Alabamahas among the highest obesity rates and obesity-related disease rates in the nation. Dietary patterns begin in childhood, making child nutrition education and early intervention critical. Since children are in school during much of the day, schools can create an environment where students learn the benefits of a healthy lifestyle practice making decisions about healthy diet and beverage options and participate in physical activity. School also providesan opportunity to reach parents, who act as nutritionalgatekeepers in the home, with education to promote healthy choices and practices.Body Quest was created by the AlabamaCooperative Extension System at Auburn University to help children combat obesity and learn healthy eating habitswhile engaging parents in learning and behavior change alongside their children. SNAP-Ed educators provided Body Quest to 7,112 third graders in 57 Alabama counties, 124 schools and 377 classrooms. All schools were SNAP-Ed eligible with more than 50% of students receiving free-or reduced-priced meals through the National School Lunch Program. At the end of Body Quest, students ate vegetables and fruits more times per day and ate a greater variety of vegetables and fruits compared to before Body Questand compared to studentswho didn’t participate in the program. In addition, Body Queststudents drank fewer sugary beverages and more water compared to before the programand compared to non-participants. Body Quest also engaged 5,320 parents with at-home recipe testing activities and text message-based education. At the end of Body Quest, parents reported positive changes in fruit and vegetable consumption, sweetened beverage consumption and food resource management compared to before the programand compared to non-participatingparents.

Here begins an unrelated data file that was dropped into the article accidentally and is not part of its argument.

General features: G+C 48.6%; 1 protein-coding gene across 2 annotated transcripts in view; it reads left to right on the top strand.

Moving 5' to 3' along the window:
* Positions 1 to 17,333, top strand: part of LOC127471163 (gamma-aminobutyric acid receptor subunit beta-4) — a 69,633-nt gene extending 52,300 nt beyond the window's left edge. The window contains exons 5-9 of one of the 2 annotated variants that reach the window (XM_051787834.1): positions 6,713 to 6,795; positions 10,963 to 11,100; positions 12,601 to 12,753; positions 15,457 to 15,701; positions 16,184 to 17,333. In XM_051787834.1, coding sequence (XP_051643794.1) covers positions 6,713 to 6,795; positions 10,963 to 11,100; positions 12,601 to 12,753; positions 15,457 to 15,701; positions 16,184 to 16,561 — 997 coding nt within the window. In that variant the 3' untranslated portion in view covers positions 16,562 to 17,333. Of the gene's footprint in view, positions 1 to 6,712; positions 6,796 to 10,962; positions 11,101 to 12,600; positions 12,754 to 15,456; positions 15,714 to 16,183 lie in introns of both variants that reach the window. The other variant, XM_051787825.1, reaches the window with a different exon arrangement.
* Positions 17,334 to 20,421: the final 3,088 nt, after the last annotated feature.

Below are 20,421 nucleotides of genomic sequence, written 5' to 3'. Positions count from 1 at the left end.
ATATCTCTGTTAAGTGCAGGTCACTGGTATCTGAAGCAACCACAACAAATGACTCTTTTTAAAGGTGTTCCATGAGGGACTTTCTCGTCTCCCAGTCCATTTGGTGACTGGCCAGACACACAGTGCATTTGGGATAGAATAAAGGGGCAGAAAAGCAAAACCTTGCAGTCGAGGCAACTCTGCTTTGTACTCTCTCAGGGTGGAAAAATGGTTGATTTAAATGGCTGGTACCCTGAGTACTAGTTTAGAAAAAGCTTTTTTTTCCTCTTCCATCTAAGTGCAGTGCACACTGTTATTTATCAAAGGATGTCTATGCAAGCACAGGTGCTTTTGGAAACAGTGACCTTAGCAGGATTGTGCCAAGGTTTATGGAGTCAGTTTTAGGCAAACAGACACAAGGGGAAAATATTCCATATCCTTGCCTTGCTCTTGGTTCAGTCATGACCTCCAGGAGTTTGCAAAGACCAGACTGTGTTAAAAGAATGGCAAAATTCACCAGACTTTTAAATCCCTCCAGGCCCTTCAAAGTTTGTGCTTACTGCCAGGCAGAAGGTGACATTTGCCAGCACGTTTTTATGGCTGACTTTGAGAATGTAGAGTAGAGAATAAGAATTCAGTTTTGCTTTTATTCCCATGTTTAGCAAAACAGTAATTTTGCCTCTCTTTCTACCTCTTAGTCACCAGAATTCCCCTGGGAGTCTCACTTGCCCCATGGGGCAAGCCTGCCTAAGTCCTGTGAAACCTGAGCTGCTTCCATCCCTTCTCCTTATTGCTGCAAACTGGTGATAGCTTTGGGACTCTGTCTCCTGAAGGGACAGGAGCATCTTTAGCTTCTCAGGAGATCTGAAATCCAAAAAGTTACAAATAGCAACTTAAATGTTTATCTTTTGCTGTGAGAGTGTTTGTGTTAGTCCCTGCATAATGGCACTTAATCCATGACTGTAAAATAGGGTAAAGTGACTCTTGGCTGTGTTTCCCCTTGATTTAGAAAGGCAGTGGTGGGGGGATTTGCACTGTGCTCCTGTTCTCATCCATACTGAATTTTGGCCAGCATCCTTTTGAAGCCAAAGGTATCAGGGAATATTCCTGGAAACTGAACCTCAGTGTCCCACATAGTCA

Link to full statement on website: https://landgrantimpacts.tamu.edu/impacts/show/5626